St Michael's in Coventry was the only British Cathedral to be destroyed in World War II, and its iconic ruins have stood as vivid and moving testimony for over seventy years. In 2011 sudden and alarming cracks appeared in the South West corner of the ruins. The crisis blocked off a nearby street and brought an urgent 2012 Watch listing.
WMFB launched a major project at the site working in partnership with the Dean and Chapter of the cathedral to help transform Coventry's unique historic assets. The campaign has secured funds and provided guidance to safeguard the deteriorating ruins of St Michael's and enabled the conservation of Britain's largest collection of loose medieval stained glass.
The first step was to repair and protect the ruins. Emergency work began in autumn 2011 with the South West corner, where the alarming crack first appeared. Crumbled masonry was repaired, the crafted red sandstone protected with capping, and defective drainage around the landmark steeple re-routed.
The second phase focused on repairs to the North West corner. This was completed in spring 2013, and was followed by repairs to the North Wall. The parapet wall was rebuilt and failing concrete capping removed and replaced with lead capping. The final stages of this phase of the project are ongoing, and less than three years after the cracks in the ruins first appeared, work to fully repair and stabilise St Michael's will complete in early 2015.
Coventry Cathedral is home to Britain's largest collection of loose medieval glass dating from the 15th century. This rare collection is thought to be the work of the city's renowned medieval glass artist John Thornton. It reveals the faces of Coventry's medieval forebears and gives a stunning insight into the incredible skill used in the making of stained glass. Unseen by the public for over 70 years, the collection gives a glimpse of society 600 years ago – medieval architecture, animals and flowers; the initials of wealthy locals and guilds that funded the church; winged angels sit side by side with scenes from daily life; and the faces of Coventry's citizens still shine out.
When war broke out in 1939, the medieval glass – which by this point had made its way up to the clerestory – was removed from St Michael's and placed in storage. At the start of WMFB's project, the collection was kept beneath the modern cathedral but was in need of more secure and stable conditions. Each piece was also covered in centuries of dirt.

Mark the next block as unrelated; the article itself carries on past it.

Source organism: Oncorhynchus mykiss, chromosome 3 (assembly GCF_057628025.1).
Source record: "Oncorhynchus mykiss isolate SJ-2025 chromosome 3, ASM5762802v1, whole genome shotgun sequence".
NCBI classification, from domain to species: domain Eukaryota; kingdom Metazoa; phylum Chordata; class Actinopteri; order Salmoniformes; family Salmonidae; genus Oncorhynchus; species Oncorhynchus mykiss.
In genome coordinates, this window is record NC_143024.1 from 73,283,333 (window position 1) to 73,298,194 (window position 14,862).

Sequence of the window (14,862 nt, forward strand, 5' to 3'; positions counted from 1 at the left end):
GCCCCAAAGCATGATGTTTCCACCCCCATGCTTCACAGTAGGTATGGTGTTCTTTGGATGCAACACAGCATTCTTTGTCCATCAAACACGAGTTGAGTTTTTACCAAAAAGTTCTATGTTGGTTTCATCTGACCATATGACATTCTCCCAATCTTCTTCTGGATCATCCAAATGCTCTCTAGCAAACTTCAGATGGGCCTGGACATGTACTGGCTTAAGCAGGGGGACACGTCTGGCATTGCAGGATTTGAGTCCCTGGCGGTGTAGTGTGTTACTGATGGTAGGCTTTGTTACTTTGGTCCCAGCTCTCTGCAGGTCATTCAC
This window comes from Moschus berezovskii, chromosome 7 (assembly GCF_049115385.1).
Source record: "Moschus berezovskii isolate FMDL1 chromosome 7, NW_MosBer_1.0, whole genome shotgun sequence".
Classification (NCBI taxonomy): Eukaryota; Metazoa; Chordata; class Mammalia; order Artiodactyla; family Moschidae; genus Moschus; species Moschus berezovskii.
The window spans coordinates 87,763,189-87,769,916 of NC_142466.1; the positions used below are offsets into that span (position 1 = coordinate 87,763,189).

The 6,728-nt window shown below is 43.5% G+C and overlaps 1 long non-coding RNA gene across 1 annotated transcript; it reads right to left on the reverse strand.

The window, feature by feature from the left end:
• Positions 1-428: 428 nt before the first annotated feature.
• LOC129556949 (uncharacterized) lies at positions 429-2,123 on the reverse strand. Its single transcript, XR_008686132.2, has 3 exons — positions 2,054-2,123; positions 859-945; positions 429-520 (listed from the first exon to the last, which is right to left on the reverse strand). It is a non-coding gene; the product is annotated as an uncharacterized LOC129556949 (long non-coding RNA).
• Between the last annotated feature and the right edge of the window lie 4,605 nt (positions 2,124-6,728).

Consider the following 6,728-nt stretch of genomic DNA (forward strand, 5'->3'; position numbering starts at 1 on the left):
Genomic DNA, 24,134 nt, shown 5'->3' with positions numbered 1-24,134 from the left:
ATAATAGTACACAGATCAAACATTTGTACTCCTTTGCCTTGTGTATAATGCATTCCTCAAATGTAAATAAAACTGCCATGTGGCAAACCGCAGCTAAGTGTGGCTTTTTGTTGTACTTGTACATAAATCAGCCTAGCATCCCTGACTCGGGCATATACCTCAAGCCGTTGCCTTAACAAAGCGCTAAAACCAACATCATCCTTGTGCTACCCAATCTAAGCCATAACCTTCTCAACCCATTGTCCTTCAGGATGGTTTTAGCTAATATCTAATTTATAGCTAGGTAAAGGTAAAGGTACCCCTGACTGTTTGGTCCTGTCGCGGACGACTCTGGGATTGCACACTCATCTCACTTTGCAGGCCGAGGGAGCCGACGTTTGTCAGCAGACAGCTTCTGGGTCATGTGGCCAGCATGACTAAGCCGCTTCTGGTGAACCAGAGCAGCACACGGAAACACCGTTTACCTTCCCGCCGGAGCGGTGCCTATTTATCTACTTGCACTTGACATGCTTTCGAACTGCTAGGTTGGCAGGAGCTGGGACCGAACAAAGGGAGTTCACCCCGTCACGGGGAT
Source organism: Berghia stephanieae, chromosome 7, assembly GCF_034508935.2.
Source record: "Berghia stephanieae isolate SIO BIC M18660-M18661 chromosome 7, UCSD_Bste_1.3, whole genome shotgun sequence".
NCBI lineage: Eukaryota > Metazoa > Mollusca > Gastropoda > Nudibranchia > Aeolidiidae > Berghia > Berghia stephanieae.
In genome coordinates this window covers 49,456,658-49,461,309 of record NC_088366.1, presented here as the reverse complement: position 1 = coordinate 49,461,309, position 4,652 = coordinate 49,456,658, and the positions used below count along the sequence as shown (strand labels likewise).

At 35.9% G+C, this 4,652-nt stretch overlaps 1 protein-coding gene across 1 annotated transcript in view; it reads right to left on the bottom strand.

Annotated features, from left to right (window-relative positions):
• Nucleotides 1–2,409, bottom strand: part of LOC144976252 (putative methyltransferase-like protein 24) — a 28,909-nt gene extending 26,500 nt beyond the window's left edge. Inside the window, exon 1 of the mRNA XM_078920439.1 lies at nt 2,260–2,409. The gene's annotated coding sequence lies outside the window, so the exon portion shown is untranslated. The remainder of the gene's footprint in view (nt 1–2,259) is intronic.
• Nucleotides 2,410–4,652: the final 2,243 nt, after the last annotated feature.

The first step was to carefully conserve the important collection. WMFB partnered with the University of Lincoln's conservation department and the Herbert Art Gallery and Museum to conserve the glass in public view between August and October 2012. The highly skilled cleaning and repair process was showcased in the museum throughout the summer as an exciting live 'conservation in action' activity. The public were invited to view the previously unseen glass, meet the conservators and watch them work.
The conserved glass is now held in storage at the cathedral in environmentally stable and secure conditions. WMFB commissioned medieval stained glass specialist and leading authority on John Thornton Dr Heather Gilderdale Scott to produce a catalogue of the collection, which was completed in March 2014. Heather's accompanying iconographic analysis of the glass will be published in 2015 alongside historian George Demidowicz's research in a new WMF book, Old Coventry Cathedral.
WMFB funded and commissioned a Conservation Management Plan to enhance the available spaces around the city's 'Cathedral's Quarter' and link them so that they become more useful and coherent, reinforcing the character and story of the city.
Specialist consultants were commissioned to undertake detailed reports – Heritage Asset Analysis, Business Plan, Environmental Plan, and Learning Strategy – to fully understand the site and the opportunities. These reports were essential in helping to shape future phases of the project, looking into sustainable and viable options alongside maximising the benefits to locals and visitors alike. The Conservation Management Plan was completed in January 2013, and the next step was to commission a Feasibility Study to explore options for a new visitor facility for Coventry's Cathedral Quarter. The Study is in the final stages of completion and the recommendations will be taken forward as a central element of the cathedral's forthcoming funding applications.